Ensure this function passes the relevant test on Gradescope as soon as possible. If the Gradescope tests have been released, you must ensure this function passes the relevant test before seeking help regarding Gradescope issues for any of the later functions. See Section 7.3 for instructions on how to submit your assignment to Gradescope.

5.2.2 is empty(position: tuple[int, int], board: Board) -> bool
Returns True if the given (row, column) position contains None (i.e. it is not yet filled with a num-
ber) and False otherwise. You may assume that the given position is a valid position on the board. Example:
>>> is_empty((3, 5), board_three)
>>> is_empty((8, 8), board_three)
5.2.3 update board(position: tuple[int, int], value: Optional[int], board: Board) -> None
Updates the board at the provided (row, column) position with the provided value. Please note that the function returns None, so you should be altering the board given as a parameter in this function. You may assume that the given position exists on the board. A precondition to this function is that the given position must not correspond to a filled cell in the original board.
>>> update_board((8, 8), 5, board_three)
>>> board_three
[[6, 8, 5, 1, 3, 2, 9, 4, 7], [7, 3, 4, 5, 9, 8, 2, 1, 6],
[2, 1, 9, 7, 6, 4, 8, 5, 3], [9, 2, 6, 8, 7, 1, 5, 3, 4],
[8, 5, 1, 3, 4, 9, 6, 7, 2], [4, 7, 3, 2, 5, 6, 1, 8, 9],
[5, 6, 8, 4, 2, 7, 3, 9, 1], [3, 4, 2, 9, 1, 5, 7, 6, 8],
[1, 9, 7, 6, 8, 3, 4, 2, 5]]
5.2.4 clear position(position: tuple[int, int], board: Board) -> None
Updates the board to clear the cell at the provided (row, column) position. A precondition to this function is that the given position must not correspond to a filled cell in the original board. You may assume that the given position exists on the board.
>>> update_board((8, 8), 5, board_three)
>>> board_three
[[6, 8, 5, 1, 3, 2, 9, 4, 7], [7, 3, 4, 5, 9, 8, 2, 1, 6],
[2, 1, 9, 7, 6, 4, 8, 5, 3], [9, 2, 6, 8, 7, 1, 5, 3, 4],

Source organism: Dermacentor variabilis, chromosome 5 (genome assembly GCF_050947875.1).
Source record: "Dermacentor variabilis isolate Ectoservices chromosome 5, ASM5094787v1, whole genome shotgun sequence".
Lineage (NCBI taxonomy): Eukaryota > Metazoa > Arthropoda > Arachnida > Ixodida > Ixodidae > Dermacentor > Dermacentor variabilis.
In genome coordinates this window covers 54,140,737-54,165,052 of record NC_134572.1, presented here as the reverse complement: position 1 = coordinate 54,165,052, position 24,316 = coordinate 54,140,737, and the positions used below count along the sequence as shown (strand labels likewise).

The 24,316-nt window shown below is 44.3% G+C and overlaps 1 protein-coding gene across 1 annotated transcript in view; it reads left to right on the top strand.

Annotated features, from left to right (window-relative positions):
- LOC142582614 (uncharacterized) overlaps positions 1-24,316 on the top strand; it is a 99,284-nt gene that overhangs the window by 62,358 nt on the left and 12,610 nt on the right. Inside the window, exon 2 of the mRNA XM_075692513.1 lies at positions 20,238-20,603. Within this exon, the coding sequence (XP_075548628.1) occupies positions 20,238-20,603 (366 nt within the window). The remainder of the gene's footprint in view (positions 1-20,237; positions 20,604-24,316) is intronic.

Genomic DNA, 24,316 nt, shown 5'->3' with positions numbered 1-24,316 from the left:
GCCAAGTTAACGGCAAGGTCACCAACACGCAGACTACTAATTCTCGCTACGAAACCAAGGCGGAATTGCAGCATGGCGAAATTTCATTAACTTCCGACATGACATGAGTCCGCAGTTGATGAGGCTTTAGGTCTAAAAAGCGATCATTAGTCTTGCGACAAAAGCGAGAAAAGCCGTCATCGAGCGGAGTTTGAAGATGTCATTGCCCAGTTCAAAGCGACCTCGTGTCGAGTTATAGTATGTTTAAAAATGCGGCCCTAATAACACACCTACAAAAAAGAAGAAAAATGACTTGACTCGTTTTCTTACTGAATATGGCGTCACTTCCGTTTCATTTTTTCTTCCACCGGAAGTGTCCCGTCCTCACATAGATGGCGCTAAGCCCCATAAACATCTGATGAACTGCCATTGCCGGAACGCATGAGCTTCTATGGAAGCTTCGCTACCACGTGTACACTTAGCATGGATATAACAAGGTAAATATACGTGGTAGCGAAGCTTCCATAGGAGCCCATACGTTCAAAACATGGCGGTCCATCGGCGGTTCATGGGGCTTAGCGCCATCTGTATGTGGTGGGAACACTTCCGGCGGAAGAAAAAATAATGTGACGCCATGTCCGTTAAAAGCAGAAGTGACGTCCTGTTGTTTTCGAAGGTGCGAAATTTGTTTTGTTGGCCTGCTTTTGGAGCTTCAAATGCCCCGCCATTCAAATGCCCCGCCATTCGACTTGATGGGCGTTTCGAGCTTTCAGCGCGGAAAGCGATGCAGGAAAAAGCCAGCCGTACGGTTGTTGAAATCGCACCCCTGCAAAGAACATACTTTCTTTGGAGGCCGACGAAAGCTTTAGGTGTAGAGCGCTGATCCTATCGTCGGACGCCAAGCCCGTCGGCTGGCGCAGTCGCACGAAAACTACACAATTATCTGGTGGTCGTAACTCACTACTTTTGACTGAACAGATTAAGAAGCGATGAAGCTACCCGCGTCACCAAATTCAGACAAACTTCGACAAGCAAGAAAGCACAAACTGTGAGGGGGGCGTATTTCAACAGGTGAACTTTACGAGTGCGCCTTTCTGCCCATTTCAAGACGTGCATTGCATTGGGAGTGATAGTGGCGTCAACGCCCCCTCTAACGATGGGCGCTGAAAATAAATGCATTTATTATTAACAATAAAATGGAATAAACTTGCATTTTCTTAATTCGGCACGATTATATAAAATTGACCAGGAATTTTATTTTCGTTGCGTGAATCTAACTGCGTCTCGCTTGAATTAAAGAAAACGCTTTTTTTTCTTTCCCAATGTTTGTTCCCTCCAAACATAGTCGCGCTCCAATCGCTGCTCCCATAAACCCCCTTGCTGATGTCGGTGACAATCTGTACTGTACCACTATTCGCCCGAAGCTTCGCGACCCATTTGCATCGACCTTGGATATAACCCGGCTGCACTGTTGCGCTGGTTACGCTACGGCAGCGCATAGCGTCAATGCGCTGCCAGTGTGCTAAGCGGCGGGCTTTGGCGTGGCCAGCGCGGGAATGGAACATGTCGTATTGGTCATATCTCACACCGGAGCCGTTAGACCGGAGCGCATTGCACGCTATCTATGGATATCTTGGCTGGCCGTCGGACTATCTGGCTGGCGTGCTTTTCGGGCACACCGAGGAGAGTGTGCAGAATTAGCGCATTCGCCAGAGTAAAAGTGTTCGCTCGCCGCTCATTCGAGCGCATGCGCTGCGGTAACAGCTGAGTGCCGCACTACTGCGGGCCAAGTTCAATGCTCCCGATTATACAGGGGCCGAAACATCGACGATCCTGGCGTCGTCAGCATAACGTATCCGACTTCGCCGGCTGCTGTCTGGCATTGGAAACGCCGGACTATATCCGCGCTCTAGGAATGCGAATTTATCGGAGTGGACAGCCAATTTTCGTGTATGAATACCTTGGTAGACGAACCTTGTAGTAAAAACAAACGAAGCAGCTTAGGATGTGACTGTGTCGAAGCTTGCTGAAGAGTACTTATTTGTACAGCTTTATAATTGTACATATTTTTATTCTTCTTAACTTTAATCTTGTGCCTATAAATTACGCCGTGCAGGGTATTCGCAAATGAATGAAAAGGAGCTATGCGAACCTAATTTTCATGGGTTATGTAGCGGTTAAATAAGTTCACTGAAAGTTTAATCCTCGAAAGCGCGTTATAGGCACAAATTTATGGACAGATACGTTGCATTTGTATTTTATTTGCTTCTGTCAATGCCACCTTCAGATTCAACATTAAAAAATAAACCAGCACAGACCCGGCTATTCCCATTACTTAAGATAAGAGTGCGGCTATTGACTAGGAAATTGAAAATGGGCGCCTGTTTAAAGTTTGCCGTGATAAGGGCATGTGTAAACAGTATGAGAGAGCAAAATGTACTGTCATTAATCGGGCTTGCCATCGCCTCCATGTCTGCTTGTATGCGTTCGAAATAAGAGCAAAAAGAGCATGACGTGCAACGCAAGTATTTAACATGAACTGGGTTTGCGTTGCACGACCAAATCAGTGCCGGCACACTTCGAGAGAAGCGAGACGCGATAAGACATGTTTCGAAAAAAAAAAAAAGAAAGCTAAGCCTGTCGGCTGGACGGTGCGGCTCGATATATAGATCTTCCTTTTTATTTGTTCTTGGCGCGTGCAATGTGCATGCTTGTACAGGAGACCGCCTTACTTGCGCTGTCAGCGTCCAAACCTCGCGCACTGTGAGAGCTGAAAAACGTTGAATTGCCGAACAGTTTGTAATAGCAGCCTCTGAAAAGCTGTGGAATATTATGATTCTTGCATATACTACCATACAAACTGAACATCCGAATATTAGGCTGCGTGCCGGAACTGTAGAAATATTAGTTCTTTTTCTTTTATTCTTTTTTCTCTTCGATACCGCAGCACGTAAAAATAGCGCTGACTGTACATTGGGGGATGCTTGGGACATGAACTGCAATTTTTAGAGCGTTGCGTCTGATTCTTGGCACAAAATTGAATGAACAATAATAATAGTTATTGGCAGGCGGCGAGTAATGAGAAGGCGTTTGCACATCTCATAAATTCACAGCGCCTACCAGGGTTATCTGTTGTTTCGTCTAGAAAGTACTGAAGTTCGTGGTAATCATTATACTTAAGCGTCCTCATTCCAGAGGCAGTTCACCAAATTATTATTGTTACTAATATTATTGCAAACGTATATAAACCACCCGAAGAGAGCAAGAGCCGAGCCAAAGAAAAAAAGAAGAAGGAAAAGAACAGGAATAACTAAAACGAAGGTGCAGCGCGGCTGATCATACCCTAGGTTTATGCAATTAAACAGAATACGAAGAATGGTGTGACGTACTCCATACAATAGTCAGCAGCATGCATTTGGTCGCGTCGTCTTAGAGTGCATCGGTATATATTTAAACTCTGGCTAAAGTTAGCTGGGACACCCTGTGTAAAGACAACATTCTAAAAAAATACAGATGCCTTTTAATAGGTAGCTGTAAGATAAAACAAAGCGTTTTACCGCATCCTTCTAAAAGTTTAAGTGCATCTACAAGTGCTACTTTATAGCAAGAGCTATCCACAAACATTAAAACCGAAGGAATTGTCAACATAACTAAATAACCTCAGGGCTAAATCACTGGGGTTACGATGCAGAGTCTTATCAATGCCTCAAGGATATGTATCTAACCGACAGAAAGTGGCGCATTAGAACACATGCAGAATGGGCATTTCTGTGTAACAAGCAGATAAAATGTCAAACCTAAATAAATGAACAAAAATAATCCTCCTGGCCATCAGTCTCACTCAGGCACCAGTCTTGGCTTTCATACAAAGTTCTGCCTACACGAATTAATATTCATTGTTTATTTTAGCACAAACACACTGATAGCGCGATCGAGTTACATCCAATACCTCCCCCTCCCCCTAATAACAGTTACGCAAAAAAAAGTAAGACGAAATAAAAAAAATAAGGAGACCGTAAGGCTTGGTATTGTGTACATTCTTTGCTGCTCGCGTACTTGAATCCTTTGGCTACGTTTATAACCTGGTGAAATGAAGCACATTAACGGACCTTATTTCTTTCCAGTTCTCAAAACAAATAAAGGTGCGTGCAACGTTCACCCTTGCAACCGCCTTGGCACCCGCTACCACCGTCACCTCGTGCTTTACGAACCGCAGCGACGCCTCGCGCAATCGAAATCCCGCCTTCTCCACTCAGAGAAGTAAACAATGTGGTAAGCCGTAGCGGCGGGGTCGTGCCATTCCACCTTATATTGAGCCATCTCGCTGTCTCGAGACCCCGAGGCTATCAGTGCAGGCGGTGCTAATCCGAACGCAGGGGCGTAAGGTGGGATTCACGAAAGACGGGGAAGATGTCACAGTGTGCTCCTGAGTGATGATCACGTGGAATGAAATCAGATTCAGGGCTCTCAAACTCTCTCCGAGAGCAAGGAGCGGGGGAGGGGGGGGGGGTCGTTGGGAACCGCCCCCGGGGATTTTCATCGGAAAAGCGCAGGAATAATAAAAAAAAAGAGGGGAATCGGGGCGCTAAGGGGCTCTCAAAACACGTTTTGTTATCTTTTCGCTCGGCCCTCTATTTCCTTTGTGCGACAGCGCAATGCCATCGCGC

[8, 5, 1, 3, 4, 9, 6, 7, 2], [4, 7, 3, 2, 5, 6, 1, 8, 9],
[5, 6, 8, 4, 2, 7, 3, 9, 1], [3, 4, 2, 9, 1, 5, 7, 6, 8],
[1, 9, 7, 6, 8, 3, 4, 2, 5]]
>>> clear_position((8,8), board_three)
>>> board_three
[[6, 8, 5, 1, 3, 2, 9, 4, 7], [7, 3, 4, 5, 9, 8, 2, 1, 6],
[2, 1, 9, 7, 6, 4, 8, 5, 3], [9, 2, 6, 8, 7, 1, 5, 3, 4],
[8, 5, 1, 3, 4, 9, 6, 7, 2], [4, 7, 3, 2, 5, 6, 1, 8, 9],
[5, 6, 8, 4, 2, 7, 3, 9, 1], [3, 4, 2, 9, 1, 5, 7, 6, 8],
[1, 9, 7, 6, 8, 3, 4, 2, None]]

5.2.5 read board(raw board: str) -> Board
Converts the raw board from a string of characters into a list of 9 lists. Each inner list represents one row of the board (ordered from top to bottom) and contains 9 items which can each either be an integer (if one exists in that location) or None if no number has been placed in that location (represented by a space, ” “, in the raw board). The format of the raw board is one string, containing integers and/or spaces representing the board from left to right, top to bottom. You can assume that the string will only ever contain integers and/or space characters.
[[6, 8, 5, 1, 3, 2, 9, 4, 7], [7, 3, 4, 5, 9, 8, 2, 1, 6],
[2, 1, 9, 7, 6, 4, 8, 5, 3], [9, 2, 6, 8, 7, 1, 5, 3, 4],
[8, 5, 1, 3, 4, 9, 6, 7, 2], [4, 7, 3, 2, 5, 6, 1, 8, 9],
[5, 6, 8, 4, 2, 7, 3, 9, 1], [3, 4, 2, 9, 1, 5, 7, 6, 8],
[1, 9, 7, 6, 8, 3, 4, 2, None]]
[[6, 8, 5, 1, 3, None, None, 4, 7],
[7, None, None, None, None, None, None, 1, None],
[None, 1, None, 7, 6, 4, None, 5, None],
[9, None, None, None, 7, None, 5, None, 4],
[8, None, 1, None, None, 9, None, 7, 2],
[4, None, 3, None, None, 6, None, None, None],
[None, None, None, 4, 2, 7, 3, 9, None],
[None, 4, None, 9, None, None, None, 6, 8],
[1, None, 7, None, None, None, 4, None, None]]
5.2.6 print board(board: Board) -> None
Displays the puzzle in a user-friendly format. Your output must exactly match the expected for- matting (including whitespace and grammar) in order to receive marks. Ensure when testing with the below examples that your output exactly matches the output shown. Horizontal separator lines are composed of 11 hyphens. There is a single space between each row of the board and the corresponding row number, and there is a blank line between the board and the column numbers.
>>> print_board(board_three)
685|132|947 0
734|598|216 1
219|764|853 2
———–
926|871|534 3
851|349|672 4
473|256|189 5
———–
568|427|391 6
342|915|768 7
197|683|42 8
012 345 678

>>> print_board(board_four) 685|13 | 47 0
1|764|5 2 ———–
9 |7|543 81| 9|724 43|6| 5 ———–
|427|39 6 4|9 |687 17| |4 8
012 345 678
5.2.7 has won(board: Board) -> bool
Returns True if the game is won, False otherwise. The game is won if the goal has been achieved; that is, every cell is filled and all rows, columns and squares on the board contain exactly one of each digit from 1 to 9.